63 Percent Of Investors Plan To Increase ETF Allocation

The majority of investors and IFAs plan to increase their use of ETFs in portfolios, research from ETF.com has revealed

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Editor, etf.com Europe
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Reviewed by: Rachael Revesz
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Edited by: Rachael Revesz

The majority of investors and independent financial advisers (IFAs) plan to increase their use of exchange traded funds (ETFs) according to new research carried out by ETF.com, signalling positive developments to come within the land of passive funds and low-cost solutions for investors.

The 132 survey respondents were overwhelmingly made up of independent financial planners, as well as a smaller percentage – 17.2 percent – of mutual fund managers. It revealed that a whopping 63 percent plan to increase their use of ETFs, while just 2 percent plan to decrease, and 35 percent will maintain their current allocations.

The survey, sponsored by Brown Brothers Harriman and Deutsche Bank, was conducted between 19 May and 22 June. In part 1 of our survey results, we outline three more main findings. Look out for part II tomorrow.

1) Investors Prefer To Mix And Match

A pick n' mix approach to investment vehicles is popular. Over half – 51 percent – use ETFs and mutual funds to complement one another in their portfolios, with 27 percent preferring ETFs as a vehicle over mutual funds.

Furthermore, ETFs more often than not do not make up the so-called “core” part of an IFA’s portfolio. Typically, advisers will use up to around 10 percent of their portfolios in ETFs, the research found. In fact, only a tiny proportion – 4 percent – use ETF-only portfolios.

2) Equity Is Still Mainstream

ETFs were first developed to track mainstream markets like the FTSE 100 or the S&P 500, and this use is still reflected today. A total of 84 percent use equity ETFs, whereas 56 percent of respondents use ETFs within fixed income.

A more surprising revelation was one third of respondents invest in smart beta, aka non-market cap weighted strategies. More popular uses of smart beta tends to be dividend-focused or low volatility.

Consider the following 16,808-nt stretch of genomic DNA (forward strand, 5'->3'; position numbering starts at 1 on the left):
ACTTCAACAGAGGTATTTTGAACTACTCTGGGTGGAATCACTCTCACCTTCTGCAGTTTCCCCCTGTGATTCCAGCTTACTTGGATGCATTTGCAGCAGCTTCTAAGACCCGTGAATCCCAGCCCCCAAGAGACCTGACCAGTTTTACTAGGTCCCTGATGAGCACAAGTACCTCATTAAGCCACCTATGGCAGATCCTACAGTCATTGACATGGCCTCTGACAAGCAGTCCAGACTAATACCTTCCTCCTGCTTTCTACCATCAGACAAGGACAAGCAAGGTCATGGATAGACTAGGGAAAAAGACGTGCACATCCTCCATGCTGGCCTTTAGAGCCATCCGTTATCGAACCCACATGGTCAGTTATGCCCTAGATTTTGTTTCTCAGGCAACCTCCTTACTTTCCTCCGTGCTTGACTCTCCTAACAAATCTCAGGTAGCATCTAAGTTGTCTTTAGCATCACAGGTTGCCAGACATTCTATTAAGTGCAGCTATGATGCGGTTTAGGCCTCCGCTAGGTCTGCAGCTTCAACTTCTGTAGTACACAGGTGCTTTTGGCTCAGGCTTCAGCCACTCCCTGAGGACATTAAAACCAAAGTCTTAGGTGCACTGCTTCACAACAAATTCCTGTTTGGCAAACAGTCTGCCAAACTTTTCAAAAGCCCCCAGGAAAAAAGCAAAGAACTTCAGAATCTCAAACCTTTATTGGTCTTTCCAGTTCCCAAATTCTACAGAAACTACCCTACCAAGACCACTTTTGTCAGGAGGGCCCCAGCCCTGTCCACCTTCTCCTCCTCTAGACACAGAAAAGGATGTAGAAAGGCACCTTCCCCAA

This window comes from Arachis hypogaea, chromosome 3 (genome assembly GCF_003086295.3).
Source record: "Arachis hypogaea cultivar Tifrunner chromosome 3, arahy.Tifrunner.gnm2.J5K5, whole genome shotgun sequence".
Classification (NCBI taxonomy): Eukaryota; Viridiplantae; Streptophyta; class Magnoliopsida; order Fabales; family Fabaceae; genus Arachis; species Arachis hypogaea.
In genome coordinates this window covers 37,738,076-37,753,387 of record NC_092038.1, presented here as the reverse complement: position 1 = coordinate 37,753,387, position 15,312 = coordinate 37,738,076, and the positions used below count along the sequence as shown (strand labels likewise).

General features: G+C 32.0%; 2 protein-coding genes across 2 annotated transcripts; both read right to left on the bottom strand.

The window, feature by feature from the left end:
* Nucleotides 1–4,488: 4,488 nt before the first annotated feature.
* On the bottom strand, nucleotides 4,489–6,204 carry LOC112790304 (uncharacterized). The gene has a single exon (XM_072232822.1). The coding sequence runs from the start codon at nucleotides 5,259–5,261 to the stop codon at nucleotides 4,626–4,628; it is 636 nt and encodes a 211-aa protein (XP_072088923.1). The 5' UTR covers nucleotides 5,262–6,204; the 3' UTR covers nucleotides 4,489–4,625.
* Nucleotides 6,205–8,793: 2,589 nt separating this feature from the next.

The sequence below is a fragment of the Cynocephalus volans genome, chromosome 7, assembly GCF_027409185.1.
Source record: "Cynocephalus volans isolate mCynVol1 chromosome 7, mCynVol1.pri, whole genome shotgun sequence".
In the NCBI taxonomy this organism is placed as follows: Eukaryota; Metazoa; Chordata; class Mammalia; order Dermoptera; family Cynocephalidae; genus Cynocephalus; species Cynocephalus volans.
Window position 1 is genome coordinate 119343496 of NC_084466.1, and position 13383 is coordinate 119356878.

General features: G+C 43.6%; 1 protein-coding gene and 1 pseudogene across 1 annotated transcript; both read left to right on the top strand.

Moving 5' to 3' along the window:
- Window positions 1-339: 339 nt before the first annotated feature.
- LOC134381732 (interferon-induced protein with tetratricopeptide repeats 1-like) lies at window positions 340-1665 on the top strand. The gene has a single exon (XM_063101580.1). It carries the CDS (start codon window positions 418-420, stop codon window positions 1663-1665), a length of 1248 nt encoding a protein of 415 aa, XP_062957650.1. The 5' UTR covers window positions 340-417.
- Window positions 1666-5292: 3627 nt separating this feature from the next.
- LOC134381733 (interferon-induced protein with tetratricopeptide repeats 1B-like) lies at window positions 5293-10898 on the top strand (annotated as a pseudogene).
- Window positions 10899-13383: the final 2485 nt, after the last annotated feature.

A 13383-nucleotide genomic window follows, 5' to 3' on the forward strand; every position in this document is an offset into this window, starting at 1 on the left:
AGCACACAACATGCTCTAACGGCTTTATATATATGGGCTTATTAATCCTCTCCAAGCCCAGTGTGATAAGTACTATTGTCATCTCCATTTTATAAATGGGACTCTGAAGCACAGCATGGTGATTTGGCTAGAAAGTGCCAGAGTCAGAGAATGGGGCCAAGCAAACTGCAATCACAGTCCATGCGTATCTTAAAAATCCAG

On an even more granular level, almost 18 percent use active ETFs, which are a relatively recent development in Europe. They do not passively track an index; rather they follow an actively managed strategy within an ETF wrapper that can be traded on exchange.

3) IFAs Don’t Know How To Choose The Best ETF

Selecting the best ETF that tracks the S&P 500 is still a daunting task for many advisers: there are plenty to choose from. This category scored the highest when respondents were asked to rank what features put them off from increasing their use of ETFs. Trading costs, platform issues, education and not having a need for intraday liquidity were also top on this list.

As to where IFAs can find this information, index and ETF issuer websites, trade publications and websites, along with peers and industry events ranked highest on their go-to list.

Rachael Revesz joined etf.com in August 2013 as staff writer. Previously an investment reporter at Citywire, she has a background in writing content for retail financial advisors and has covered a wide range of subjects in finance. Revesz studied journalism at PMA Media, which has since merged with the Press Association. She also holds a B.A. in modern languages from Durham University, as well as CF1 and CF2 financial planning certificates from the CII.